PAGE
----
Elite Colleges Reconsidering SAT Score Requirements

Authored by Eric Lundrum via American Greatness,

Several elite universities are considering reversing recent decisions to reduce or even eliminate requirements for application that include standardized test scores such as the SAT exams.

According to Axios, multiple colleges used the Chinese Coronavirus pandemic as an excuse to weaken the importance of SAT and ACT test scores in most student applications. But in recent weeks, several schools have reversed course; Yale is considering repealing its prior policy of making SAT/ACT requirements optional, with Dartmouth already reinstating the requirements earlier this month. MIT reversed a similar policy back in 2022.

Other schools that have eliminated SAT/ACT requirements include Harvard and Columbia. Harvard, along with Cornell and Princeton, have extended their policy of making the scores optional, while Columbia’s policy remains permanent.

One of the motivating factors behind the reversal is ongoing research showing a clear correlation between students’ standardized test scores, and their subsequent academic performance and graduation rates in college. Some schools had previously opposed the test requirements for reasons of “diversity,” baselessly accusing the tests of being “racist” and against minority students.

Dartmouth pointed to a study that had been commissioned by the university’s president, which “confirms that standardized testing — when assessed using the local norms at a student’s high school” is crucial in evaluating an applicant’s potential.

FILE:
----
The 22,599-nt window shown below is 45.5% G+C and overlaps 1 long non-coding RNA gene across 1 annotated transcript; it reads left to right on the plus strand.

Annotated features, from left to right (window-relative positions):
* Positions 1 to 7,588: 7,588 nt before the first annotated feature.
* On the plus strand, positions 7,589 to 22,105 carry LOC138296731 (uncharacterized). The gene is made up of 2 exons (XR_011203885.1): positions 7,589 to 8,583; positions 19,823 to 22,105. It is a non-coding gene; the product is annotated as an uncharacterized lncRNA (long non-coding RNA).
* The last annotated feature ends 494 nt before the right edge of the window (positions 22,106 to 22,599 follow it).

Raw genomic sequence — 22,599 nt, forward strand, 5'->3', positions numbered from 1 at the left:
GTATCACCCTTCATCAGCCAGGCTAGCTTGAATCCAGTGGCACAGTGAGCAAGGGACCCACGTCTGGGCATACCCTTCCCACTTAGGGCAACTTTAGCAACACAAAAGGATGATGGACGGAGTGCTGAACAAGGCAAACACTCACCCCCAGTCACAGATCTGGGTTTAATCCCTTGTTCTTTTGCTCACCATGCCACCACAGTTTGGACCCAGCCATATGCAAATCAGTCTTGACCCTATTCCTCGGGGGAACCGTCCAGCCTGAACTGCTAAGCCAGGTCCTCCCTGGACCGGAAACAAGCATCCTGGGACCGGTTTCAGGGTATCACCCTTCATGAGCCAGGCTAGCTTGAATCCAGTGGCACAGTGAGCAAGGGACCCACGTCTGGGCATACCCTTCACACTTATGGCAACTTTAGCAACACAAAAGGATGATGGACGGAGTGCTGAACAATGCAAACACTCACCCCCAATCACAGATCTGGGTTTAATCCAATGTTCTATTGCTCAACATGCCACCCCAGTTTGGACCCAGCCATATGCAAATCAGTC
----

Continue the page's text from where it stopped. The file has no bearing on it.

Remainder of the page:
In a statement, Yale’s undergraduate office said that they “expect to announce a decision on its long-term testing policy in the next few weeks.” In the meantime, students applying for the Fall of 2024 will still fall under the “not optional” category when it comes to standardized tests.

Brown University is currently awaiting a committee’s recommendations on how to move forward with standardized testing, as well as other practices such as legacy admissions and early decisions. The committee is expected to finish its report in the next few months.

There are still over 2,000 schools in the country which remain either optional or completely free of standardized test requirements ahead of the 2024-2025 academic year. Meanwhile, the National Education Association (NEA) has demanded that all colleges eliminate testing requirements, with NEA president Becky Pringle declaring in a statement that “All students deserve and have the ability to demonstrate knowledge in many ways that are measurable by those who know them best: Their educators.”

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